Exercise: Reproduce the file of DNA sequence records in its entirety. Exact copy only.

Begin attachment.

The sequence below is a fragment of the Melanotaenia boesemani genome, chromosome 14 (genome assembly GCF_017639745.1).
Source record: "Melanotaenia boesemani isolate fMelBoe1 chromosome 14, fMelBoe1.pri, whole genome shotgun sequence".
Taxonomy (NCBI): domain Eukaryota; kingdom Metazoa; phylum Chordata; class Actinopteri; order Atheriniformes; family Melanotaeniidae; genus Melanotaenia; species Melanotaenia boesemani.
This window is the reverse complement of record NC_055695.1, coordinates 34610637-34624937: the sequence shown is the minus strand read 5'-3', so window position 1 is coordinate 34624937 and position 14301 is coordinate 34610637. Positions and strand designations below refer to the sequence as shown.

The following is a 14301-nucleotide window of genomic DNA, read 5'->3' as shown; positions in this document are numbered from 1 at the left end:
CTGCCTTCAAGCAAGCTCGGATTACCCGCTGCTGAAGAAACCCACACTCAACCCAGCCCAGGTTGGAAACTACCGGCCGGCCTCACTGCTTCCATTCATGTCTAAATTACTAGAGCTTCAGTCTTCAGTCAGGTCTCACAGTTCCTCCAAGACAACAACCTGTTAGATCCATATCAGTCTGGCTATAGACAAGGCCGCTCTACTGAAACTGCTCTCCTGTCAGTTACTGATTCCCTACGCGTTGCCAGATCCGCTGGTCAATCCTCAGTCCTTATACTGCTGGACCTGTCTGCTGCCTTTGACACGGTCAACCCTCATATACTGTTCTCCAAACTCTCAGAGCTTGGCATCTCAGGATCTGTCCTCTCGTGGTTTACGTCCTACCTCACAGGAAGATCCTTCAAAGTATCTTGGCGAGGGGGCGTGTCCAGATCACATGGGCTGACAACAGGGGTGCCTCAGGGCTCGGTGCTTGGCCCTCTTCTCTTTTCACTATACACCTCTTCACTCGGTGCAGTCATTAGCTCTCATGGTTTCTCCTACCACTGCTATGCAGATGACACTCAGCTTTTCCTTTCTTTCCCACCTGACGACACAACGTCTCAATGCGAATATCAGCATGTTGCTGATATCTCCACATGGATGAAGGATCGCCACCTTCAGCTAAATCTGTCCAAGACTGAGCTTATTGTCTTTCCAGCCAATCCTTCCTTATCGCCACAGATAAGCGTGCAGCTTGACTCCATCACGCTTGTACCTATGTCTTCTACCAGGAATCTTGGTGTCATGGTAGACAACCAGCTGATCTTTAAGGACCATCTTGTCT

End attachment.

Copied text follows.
The sequence below is a fragment of the Melanotaenia boesemani genome, chromosome 14 (genome assembly GCF_017639745.1).
Source record: "Melanotaenia boesemani isolate fMelBoe1 chromosome 14, fMelBoe1.pri, whole genome shotgun sequence".
Taxonomy (NCBI): domain Eukaryota; kingdom Metazoa; phylum Chordata; class Actinopteri; order Atheriniformes; family Melanotaeniidae; genus Melanotaenia; species Melanotaenia boesemani.
This window is the reverse complement of record NC_055695.1, coordinates 34610637-34624937: the sequence shown is the minus strand read 5'-3', so window position 1 is coordinate 34624937 and position 14301 is coordinate 34610637. Positions and strand designations below refer to the sequence as shown.

The following is a 14301-nucleotide window of genomic DNA, read 5'->3' as shown; positions in this document are numbered from 1 at the left end:
CTGCCTTCAAGCAAGCTCGGATTACCCGCTGCTGAAGAAACCCACACTCAACCCAGCCCAGGTTGGAAACTACCGGCCGGCCTCACTGCTTCCATTCATGTCTAAATTACTAGAGCTTCAGTCTTCAGTCAGGTCTCACAGTTCCTCCAAGACAACAACCTGTTAGATCCATATCAGTCTGGCTATAGACAAGGCCGCTCTACTGAAACTGCTCTCCTGTCAGTTACTGATTCCCTACGCGTTGCCAGATCCGCTGGTCAATCCTCAGTCCTTATACTGCTGGACCTGTCTGCTGCCTTTGACACGGTCAACCCTCATATACTGTTCTCCAAACTCTCAGAGCTTGGCATCTCAGGATCTGTCCTCTCGTGGTTTACGTCCTACCTCACAGGAAGATCCTTCAAAGTATCTTGGCGAGGGGGCGTGTCCAGATCACATGGGCTGACAACAGGGGTGCCTCAGGGCTCGGTGCTTGGCCCTCTTCTCTTTTCACTATACACCTCTTCACTCGGTGCAGTCATTAGCTCTCATGGTTTCTCCTACCACTGCTATGCAGATGACACTCAGCTTTTCCTTTCTTTCCCACCTGACGACACAACGTCTCAATGCGAATATCAGCATGTTGCTGATATCTCCACATGGATGAAGGATCGCCACCTTCAGCTAAATCTGTCCAAGACTGAGCTTATTGTCTTTCCAGCCAATCCTTCCTTATCGCCACAGATAAGCGTGCAGCTTGACTCCATCACGCTTGTACCTATGTCTTCTACCAGGAATCTTGGTGTCATGGTAGACAACCAGCTGATCTTTAAGGACCATCTTGTCT